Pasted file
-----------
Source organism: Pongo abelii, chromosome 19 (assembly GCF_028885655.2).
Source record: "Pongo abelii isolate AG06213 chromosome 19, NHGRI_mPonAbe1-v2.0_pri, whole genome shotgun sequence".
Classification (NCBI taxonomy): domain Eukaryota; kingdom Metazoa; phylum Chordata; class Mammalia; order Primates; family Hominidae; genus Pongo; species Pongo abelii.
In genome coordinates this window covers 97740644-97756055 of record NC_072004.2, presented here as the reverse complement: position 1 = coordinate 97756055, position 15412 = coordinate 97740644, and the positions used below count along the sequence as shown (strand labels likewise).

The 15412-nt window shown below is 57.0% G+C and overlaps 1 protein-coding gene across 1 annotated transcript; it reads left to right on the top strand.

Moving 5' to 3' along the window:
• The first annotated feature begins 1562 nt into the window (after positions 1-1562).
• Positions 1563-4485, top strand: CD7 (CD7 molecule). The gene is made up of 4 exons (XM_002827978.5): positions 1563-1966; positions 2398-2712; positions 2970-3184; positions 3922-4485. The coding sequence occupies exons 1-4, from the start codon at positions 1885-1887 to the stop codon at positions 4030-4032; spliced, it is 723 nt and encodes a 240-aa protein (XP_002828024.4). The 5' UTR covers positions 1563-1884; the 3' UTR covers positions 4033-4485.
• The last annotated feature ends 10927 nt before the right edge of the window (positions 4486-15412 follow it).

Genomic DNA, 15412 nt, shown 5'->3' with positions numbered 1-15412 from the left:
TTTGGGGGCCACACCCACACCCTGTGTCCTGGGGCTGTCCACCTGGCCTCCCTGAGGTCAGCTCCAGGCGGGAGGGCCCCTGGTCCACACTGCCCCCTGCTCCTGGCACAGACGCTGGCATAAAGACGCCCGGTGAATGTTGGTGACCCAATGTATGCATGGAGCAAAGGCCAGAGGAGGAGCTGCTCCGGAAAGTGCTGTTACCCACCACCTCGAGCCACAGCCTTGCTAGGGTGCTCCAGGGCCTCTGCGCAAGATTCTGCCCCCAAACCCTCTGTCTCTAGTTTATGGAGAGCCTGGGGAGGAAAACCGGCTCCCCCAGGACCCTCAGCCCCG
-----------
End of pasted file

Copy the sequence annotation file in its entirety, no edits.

Source organism: Pongo abelii, chromosome 19 (assembly GCF_028885655.2).
Source record: "Pongo abelii isolate AG06213 chromosome 19, NHGRI_mPonAbe1-v2.0_pri, whole genome shotgun sequence".
Classification (NCBI taxonomy): domain Eukaryota; kingdom Metazoa; phylum Chordata; class Mammalia; order Primates; family Hominidae; genus Pongo; species Pongo abelii.
In genome coordinates this window covers 97740644-97756055 of record NC_072004.2, presented here as the reverse complement: position 1 = coordinate 97756055, position 15412 = coordinate 97740644, and the positions used below count along the sequence as shown (strand labels likewise).

The 15412-nt window shown below is 57.0% G+C and overlaps 1 protein-coding gene across 1 annotated transcript; it reads left to right on the top strand.

Moving 5' to 3' along the window:
• The first annotated feature begins 1562 nt into the window (after positions 1-1562).
• Positions 1563-4485, top strand: CD7 (CD7 molecule). The gene is made up of 4 exons (XM_002827978.5): positions 1563-1966; positions 2398-2712; positions 2970-3184; positions 3922-4485. The coding sequence occupies exons 1-4, from the start codon at positions 1885-1887 to the stop codon at positions 4030-4032; spliced, it is 723 nt and encodes a 240-aa protein (XP_002828024.4). The 5' UTR covers positions 1563-1884; the 3' UTR covers positions 4033-4485.
• The last annotated feature ends 10927 nt before the right edge of the window (positions 4486-15412 follow it).

Genomic DNA, 15412 nt, shown 5'->3' with positions numbered 1-15412 from the left:
TTTGGGGGCCACACCCACACCCTGTGTCCTGGGGCTGTCCACCTGGCCTCCCTGAGGTCAGCTCCAGGCGGGAGGGCCCCTGGTCCACACTGCCCCCTGCTCCTGGCACAGACGCTGGCATAAAGACGCCCGGTGAATGTTGGTGACCCAATGTATGCATGGAGCAAAGGCCAGAGGAGGAGCTGCTCCGGAAAGTGCTGTTACCCACCACCTCGAGCCACAGCCTTGCTAGGGTGCTCCAGGGCCTCTGCGCAAGATTCTGCCCCCAAACCCTCTGTCTCTAGTTTATGGAGAGCCTGGGGAGGAAAACCGGCTCCCCCAGGACCCTCAGCCCCG